Pride Tape team-up winning allies
Calder Bateman honoured with UAlberta Advocate Award for work with Institute for Sexual Minority Studies and Services.
By BRYAN ALARY
During the 1991 Stanley Cup playoffs, Pittsburgh Penguin Kevin Stevens hurled the 'other f-bomb' at Minnesota North Stars forward Brian Bellows. No one in the NHL raised an eyebrow over the homophobic slur, or called for a suspension.
In fact, that incident, which was caught on video and eventually shared online, gained notoriety among bloggers and on hockey chat forums as a funny example of players chirping an opponent during the heat of a game.
Contrast that with this year’s playoffs, when Chicago Blackhawks forward Andrew Shaw earned international scorn—and a one-game ban—for throwing the same homophobic slur at a member of the St. Louis Blues (also caught on camera). The next day, a contrite Shaw fought back tears when he stood before the media and apologized—pledging to “never use that word again.”
Both incidents demonstrate how attitudes have changed—and just how far we still have to go to ensure sport is inclusive for all athletes.
“It really shows that the NHL and other professional sports are taking the issue of casual homophobia seriously, recognizing the kind of culture they don’t want to create or condone,” says Kris Wells, faculty director of the University of Alberta’s Institute for Sexual Minority Studies and Services (iSMSS).
“Many athletes are big role models, so it’s important that they recognize that behaviour is inappropriate, that this doesn’t have a role in sport. That’s probably the most powerful message an athlete can deliver.”
Wells is also co-founder of Pride Tape, a partnership between iSMSS and Edmonton communications firm Calder Bateman. A beautiful concept for its simplicity and impact—rainbow hockey tape that represents the six colours of pride—Pride Tape is a badge of support from the hockey community to LGBTQ youth in sport.
Pride Tape captured the world’s attention when it debuted to the public last December, and again earlier this year when the Edmonton Oilers became the first NHL team to use the tape at the team’s annual skills competition.
UAlberta Advocate Award
A tight-knit team of Calder Bateman employees worked tirelessly for months to make Pride Tape a reality, from conceiving the original concept and sorting out the logistics of producing the tape to working with media partners and overseeing the Kickstarter campaign that raised $76,000 to manufacture the first 10,000 rolls.
For its commitment to LGBTQ inclusivity, the firm will be honoured with the 2016 UAlberta Advocate Award, as part of the U of A Community Connections Awards. The UAlberta Advocate Award recognizes individuals or groups who give their time, expertise and passion to advance the U of A and post-secondary education in the community.
“As an entire company, all of the staff members at Calder Bateman are extremely proud of this award,” says Jeff McLean, Calder Bateman’s creative director, who came up with the Pride Tape concept. “It’s nice when you can make a difference out there and have people talk about something you’ve worked on that is impacting people’s lives in a positive way. It’s always nice to win awards, but to do both is really special.”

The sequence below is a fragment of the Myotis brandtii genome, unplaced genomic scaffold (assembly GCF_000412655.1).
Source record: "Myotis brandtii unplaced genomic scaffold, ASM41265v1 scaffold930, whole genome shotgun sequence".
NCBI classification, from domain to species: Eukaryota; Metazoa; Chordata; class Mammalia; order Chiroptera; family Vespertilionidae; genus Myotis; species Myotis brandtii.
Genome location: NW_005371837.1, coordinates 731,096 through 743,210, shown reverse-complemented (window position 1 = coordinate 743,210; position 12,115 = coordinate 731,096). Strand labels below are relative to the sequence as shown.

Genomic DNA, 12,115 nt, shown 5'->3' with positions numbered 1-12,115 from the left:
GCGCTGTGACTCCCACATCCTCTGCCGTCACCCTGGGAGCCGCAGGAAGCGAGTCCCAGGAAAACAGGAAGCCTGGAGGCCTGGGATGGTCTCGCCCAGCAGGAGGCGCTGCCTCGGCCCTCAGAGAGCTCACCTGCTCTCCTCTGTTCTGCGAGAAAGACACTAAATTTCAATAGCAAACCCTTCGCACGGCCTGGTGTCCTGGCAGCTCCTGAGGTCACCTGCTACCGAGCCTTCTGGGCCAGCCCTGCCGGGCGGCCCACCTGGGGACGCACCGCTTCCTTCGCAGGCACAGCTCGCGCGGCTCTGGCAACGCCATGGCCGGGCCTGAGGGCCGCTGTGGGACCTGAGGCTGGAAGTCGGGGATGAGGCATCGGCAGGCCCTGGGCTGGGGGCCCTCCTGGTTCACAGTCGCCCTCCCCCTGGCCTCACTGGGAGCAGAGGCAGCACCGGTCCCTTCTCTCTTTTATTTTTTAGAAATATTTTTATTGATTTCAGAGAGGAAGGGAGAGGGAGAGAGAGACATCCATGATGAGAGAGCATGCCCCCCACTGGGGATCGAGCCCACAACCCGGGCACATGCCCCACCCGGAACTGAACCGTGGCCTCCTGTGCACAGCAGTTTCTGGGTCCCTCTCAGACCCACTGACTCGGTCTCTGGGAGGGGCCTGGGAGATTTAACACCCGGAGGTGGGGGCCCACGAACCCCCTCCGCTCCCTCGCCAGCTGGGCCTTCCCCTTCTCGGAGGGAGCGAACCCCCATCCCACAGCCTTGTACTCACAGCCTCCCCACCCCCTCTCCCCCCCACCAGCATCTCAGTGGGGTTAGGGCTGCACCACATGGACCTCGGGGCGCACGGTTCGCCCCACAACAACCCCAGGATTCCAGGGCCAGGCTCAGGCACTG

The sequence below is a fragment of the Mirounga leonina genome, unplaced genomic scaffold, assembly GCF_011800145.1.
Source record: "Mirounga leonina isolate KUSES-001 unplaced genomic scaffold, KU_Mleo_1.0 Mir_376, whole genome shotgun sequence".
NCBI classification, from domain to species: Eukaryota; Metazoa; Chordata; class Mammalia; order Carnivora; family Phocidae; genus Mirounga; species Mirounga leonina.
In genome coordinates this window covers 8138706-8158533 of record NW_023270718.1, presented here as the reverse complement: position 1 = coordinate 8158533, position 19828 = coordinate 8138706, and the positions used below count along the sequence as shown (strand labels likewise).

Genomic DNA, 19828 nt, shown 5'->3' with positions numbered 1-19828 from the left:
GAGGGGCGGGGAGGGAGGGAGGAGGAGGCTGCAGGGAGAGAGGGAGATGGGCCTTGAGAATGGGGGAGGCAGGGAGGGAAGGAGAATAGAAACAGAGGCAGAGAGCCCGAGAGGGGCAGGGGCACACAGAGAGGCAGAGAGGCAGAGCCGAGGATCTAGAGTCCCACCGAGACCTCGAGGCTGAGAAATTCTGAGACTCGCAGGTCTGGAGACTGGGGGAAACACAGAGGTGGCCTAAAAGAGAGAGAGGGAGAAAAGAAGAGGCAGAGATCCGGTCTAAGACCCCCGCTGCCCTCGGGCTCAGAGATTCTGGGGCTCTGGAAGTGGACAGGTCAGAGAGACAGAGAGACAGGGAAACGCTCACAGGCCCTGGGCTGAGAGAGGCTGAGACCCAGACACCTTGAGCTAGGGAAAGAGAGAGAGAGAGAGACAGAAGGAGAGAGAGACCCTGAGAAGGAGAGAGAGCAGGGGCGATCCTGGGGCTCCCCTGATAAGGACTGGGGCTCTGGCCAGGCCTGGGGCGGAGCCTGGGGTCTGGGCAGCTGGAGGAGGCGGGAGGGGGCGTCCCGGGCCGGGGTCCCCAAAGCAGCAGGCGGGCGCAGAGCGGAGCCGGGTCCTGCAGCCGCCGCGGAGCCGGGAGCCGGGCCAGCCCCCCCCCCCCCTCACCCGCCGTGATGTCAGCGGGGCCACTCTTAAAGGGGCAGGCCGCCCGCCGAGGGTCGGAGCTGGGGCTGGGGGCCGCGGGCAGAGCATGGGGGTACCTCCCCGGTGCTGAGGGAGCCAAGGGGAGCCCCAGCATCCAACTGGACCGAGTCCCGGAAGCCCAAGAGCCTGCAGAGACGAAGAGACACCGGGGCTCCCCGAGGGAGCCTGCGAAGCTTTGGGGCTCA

McLean says he feels privileged to have worked on such an important project with iSMSS and the U of A, and obviously Wells in particular. To see Pride Tape resonate so strongly with the hockey community at all levels, from the professional ranks to the grassroots, has been a particular point of, well, pride.
The UAlberta Advocate Award also recognizes Calder Bateman’s efforts supporting the U of A through the NoHomophobes.com project. Another partnership with Wells and iSMSS, NoHomophobes.com is a website that raises awareness about the prevalence of casual homophobia on social media by tracking, in real time, slurs such as “faggot,” “dyke,” “that’s so gay” and “no homo” shared on Twitter.
Since its launch in 2012, NoHomophobes.com has been used by the You Can Play Project as a training tool for professional athletes to talk about the impact of casual homophobia and how locker-room language can breed a hostile, negative climate for LGBTQ players.
Through their work on both campaigns, Calder Bateman contributed more than $200,000 of in-kind donations to iSMSS.
Wells calls both campaigns “made-in-Edmonton success stories” that demonstrates the power of university-community partnerships that address an issue—opening eyes and hearts and challenging minds to think differently. Campaigns like Pride Tape are more than just wrapping a hockey stick in rainbows; it’s about starting the conversation, he says.
“Social change isn’t going to happen when research stays on a page. It needs to be translated into everyday kind of language and action.”
Attend the Community Connections Awards on May 2
Calder Bateman will be recognized at a ceremony at Edmonton City Hall at noon on May 2, along with two other recipients: nutrition professors Rhonda Bell and Catherine Chan, winners of the Community Scholar Award; and the Sexual Orientation & Gender Identity Advocacy Committee in the Faculty of Medicine & Dentistry, winner of the Community Leader Award. Everyone is invited to attend the awards ceremony.